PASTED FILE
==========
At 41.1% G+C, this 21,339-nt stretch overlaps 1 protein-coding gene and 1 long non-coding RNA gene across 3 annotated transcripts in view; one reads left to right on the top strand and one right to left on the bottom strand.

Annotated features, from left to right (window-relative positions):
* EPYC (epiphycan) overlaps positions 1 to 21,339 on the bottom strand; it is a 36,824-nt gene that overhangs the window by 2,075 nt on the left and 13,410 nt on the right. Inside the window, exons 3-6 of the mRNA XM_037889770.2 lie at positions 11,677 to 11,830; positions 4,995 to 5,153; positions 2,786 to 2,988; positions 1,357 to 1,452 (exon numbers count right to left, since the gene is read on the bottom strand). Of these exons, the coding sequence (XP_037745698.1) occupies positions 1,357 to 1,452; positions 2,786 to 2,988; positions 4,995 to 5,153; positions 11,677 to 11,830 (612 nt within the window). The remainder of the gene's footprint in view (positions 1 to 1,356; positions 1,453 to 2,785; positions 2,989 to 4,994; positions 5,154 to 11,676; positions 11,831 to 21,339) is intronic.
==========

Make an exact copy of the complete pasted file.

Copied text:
At 41.1% G+C, this 21,339-nt stretch overlaps 1 protein-coding gene and 1 long non-coding RNA gene across 3 annotated transcripts in view; one reads left to right on the top strand and one right to left on the bottom strand.

Annotated features, from left to right (window-relative positions):
* EPYC (epiphycan) overlaps positions 1 to 21,339 on the bottom strand; it is a 36,824-nt gene that overhangs the window by 2,075 nt on the left and 13,410 nt on the right. Inside the window, exons 3-6 of the mRNA XM_037889770.2 lie at positions 11,677 to 11,830; positions 4,995 to 5,153; positions 2,786 to 2,988; positions 1,357 to 1,452 (exon numbers count right to left, since the gene is read on the bottom strand). Of these exons, the coding sequence (XP_037745698.1) occupies positions 1,357 to 1,452; positions 2,786 to 2,988; positions 4,995 to 5,153; positions 11,677 to 11,830 (612 nt within the window). The remainder of the gene's footprint in view (positions 1 to 1,356; positions 1,453 to 2,785; positions 2,989 to 4,994; positions 5,154 to 11,676; positions 11,831 to 21,339) is intronic.